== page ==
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Bird Flu - Archives


July 1st - July 31st, 2006

It's Your Fault

Thailand is blaming Laos for the re-appearance of the H5N1 virus.
July 31st, 2006


Bird Flu Reappears to Haunt Indochina

Needed 500 million dollars to fight bird flu

India to claim bird flu-free status next month

Indonesian sleuths go after bird flu

Asian officials make pact to tackle bird flu
July 29th, 2006


Thai Death Confirmed
The World Health Organization has confirmed the death in Thailand of a 17-year-old youth from bird flu. It is Thailand's first reported case of bird flu human infection in 2006. Thailand has now reported a total of 23 cases of human infection, of which 15 have been fatal. Reuters provides a timeline of 2006 bird flu developments.
July 27th, 2006


Inexplicable Flu-Like Symptoms
A new mini-series:

Tiffani Thiessen and Faye Dunaway will try to save the world in "Pandemic," a four-hour mini-series set to air on the Hallmark Channel next summer.

After inexplicable flu-like symptoms kill a young man aboard an airliner en route to Los Angeles from Australia, Thiessen's character, a doctor at the Centers for Disease Control, must race against the clock and across the globe to find Patient Zero as the virus spreads.

July 26th, 2006

Tamiflu Vs Relenza - Is It All In The Packaging?
BCP Confidential writes:

I can find no clinical evidence that Tamiflu--one of the two main pharmaceutical weapons against an epidemic or pandemic of Type A influenza--is substantially more effective than its competitor Relenza.

I can find abundant evidence, however, that Switzerland's Roche has much better packaging for Tamiflu, and that it is therefore (a lot) more expensive than GlaxoSmithKline's Relenza. If this isn't a business school case study in the importance of packaging, it surely will be.

July 26th, 2006

This Is Unfortunate
Thailand has been struck again by bird flu. It's still not clear if it's H5N1. If it is, it'll be the first outbreak in the country in nearly nine months.
July 25th, 2006

Miracle Survivor
In Indonesia a "miracle" survivor of bird flu has been released from hospital.

July 25th, 2006

Indonesia - Getting Worse, and Apathetic
This report in the New York Times says it all:

Indonesia is about to surpass Vietnam as the country hardest hit by avian flu. And while Vietnam has not had a single human case or poultry outbreak this year, public health officials and experts say the situation in Indonesia is likely to get worse.

And here's the Jakarta Post:

News that Indonesia has surpassed Vietnam in its number of bird flu deaths is receiving an indifferent response from the public, as international agencies scramble to find ways to contain the disease.

...Eka Faradhila, a 27-year-old who regularly patronizes an American fried chicken chain restaurant, said she did not care whether the country's bird flu toll ranked the lowest or the highest in the world.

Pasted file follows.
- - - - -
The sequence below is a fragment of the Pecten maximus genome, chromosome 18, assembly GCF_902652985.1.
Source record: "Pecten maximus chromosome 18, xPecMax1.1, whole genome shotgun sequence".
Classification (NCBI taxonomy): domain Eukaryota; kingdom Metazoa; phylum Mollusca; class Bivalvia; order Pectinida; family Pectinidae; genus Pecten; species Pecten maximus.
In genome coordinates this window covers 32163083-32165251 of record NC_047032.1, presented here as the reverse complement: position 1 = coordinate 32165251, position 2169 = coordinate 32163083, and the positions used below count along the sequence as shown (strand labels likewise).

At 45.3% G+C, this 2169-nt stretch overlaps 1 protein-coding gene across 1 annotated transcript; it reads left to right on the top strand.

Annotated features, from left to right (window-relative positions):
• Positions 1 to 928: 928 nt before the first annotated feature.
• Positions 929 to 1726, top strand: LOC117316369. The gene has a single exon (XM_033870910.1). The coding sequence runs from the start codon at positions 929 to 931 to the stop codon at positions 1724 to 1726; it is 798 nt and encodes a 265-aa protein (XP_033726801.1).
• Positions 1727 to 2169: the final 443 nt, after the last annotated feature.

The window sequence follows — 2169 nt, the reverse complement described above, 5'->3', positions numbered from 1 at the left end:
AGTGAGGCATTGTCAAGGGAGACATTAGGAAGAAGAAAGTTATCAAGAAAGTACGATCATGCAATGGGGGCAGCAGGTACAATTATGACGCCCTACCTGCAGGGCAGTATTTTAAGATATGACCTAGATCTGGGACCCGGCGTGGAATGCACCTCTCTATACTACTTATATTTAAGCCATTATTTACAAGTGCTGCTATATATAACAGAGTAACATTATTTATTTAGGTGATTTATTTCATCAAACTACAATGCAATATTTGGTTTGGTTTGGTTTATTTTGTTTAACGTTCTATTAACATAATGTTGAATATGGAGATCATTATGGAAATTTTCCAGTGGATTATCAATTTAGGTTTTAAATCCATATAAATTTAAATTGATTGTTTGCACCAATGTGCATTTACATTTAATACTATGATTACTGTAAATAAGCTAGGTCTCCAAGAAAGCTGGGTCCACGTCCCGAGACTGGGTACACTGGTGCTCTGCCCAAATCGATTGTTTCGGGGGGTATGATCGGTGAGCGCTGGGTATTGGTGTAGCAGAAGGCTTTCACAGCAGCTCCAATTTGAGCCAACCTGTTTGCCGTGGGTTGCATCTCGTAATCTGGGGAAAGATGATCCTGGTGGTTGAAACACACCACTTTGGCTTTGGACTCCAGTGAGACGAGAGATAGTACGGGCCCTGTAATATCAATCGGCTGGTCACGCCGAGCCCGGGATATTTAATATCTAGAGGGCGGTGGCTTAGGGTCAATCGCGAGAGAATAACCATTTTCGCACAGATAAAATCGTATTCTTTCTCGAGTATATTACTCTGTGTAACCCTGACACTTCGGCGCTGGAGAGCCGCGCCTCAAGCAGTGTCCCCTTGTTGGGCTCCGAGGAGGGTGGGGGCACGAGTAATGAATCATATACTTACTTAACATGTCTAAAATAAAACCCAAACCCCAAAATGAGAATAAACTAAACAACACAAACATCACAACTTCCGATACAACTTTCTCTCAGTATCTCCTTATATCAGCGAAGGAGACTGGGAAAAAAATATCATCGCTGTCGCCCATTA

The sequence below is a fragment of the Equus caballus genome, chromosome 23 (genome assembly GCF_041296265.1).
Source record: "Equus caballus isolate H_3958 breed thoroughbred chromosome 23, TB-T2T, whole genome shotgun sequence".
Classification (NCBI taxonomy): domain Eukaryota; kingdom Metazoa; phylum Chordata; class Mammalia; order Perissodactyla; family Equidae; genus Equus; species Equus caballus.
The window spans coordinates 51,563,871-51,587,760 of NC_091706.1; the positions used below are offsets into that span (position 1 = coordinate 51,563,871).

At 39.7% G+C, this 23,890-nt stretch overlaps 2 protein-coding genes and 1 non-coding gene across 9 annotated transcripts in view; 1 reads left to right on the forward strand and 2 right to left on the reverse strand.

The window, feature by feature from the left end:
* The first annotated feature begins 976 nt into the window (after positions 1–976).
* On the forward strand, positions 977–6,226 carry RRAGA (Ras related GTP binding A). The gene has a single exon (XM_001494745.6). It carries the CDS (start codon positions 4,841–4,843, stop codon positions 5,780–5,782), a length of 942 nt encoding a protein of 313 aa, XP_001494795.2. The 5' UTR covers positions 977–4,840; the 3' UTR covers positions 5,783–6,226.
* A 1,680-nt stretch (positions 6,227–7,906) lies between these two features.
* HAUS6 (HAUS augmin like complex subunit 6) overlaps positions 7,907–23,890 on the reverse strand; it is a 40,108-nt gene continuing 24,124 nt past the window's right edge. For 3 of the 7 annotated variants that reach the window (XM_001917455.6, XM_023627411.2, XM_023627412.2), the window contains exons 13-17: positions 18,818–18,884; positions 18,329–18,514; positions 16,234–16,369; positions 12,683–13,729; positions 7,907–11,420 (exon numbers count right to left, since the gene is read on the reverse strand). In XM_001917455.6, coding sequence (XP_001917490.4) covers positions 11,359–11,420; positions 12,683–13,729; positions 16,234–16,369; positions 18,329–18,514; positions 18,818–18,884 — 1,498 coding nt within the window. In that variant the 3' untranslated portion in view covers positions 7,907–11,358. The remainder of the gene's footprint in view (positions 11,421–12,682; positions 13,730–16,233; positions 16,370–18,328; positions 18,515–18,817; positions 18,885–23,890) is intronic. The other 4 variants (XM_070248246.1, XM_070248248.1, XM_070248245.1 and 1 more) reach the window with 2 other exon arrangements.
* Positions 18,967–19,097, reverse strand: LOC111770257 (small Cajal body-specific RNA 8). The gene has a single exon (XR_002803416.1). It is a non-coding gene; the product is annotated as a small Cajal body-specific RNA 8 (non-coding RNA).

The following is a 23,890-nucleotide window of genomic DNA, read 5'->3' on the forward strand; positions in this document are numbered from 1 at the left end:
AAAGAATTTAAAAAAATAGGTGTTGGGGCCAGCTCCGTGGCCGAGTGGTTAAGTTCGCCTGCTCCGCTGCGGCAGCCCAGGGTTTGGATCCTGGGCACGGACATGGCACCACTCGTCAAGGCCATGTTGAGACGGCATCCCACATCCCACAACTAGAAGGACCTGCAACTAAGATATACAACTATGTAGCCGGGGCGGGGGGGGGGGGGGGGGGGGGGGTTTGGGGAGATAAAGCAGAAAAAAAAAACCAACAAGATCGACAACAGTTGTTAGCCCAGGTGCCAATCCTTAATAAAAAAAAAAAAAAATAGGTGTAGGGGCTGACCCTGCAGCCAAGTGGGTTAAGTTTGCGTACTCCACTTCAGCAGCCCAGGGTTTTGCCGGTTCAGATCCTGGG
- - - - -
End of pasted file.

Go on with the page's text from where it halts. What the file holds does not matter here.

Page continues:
"All I'm wondering is when we'll stop talking about it," Eka said Wednesday.

"There are other diseases that are more life-threatening, like dengue and typhoid. The government cannot stop even these illnesses, so why worry about bird flu, which has killed 42 people?" she added.

July 22nd, 2006


Pandemic Preparation
W. Smith Chandler, an occupational medicine physician, advises employers on steps to take in preparing for a bird flu pandemic:

- Social distancing (that is, staying away from other people in the workplace). Chandler recommends that at least six feet of separation be maintained among employees. The federal government recommends at least 3 feet.

- Social isolation (that is, staying at home). Chandler said social isolation is more effective than social distancing.

- Promote thorough and correct hand washing. He said employers may have to require hand washing.

- Purchasing alcohol-based hand sanitizers.

- Decontaminate surfaces with commercial disinfectants that kill other viruses.
July 19th, 2006

Grim Milestone Approaches for Indonesia
WHO has confirmed Indonesia's 41st human bird flu death. This is just one less than the total for Vietnam, which currently is the country with the most deaths. And reports from Indonesia say the country's 42nd death has occurred, though this has yet to be confirmed by WHO.
July 17th, 2006


Uh Oh
Bloomberg reports:

U.S. inspectors are probing the disappearance of four boxes of goose intestines smuggled from China, where bird flu is spreading.
July 15th, 2006


Not Before Time
Indonesian authorities have transferred the official in charge of animal health.

An agriculture ministry spokesman said Sjamsul Bahri's departure was part of a routine rotation of personnel.

But because Mr Bahri was closely involved in handling the outbreak, there is speculation that the worsening crisis contributed to his transfer.

Indonesia has been accused of not doing enough to stop bird flu spreading.

Meanwhile, an Indonesian official has called for more international aid to help fight bird flu in his country. But the country does not seem to be helping its cause with its tardiness in releasing a WHO report into the recent "cluster" cases of bird flu within a family group.
July 14th, 2006


China - A Long History of Cover-Ups
A strange story from China. A goose farmer has been jailed after - correctly - reporting a bird flu outbreak. Full details are not clear, but Reuters says:

"The defendant used measures such as fabricating facts and hiding truth to swindle public and personal property ... so he should be punished for two crimes," Xinhua quoted the prosecution as saying.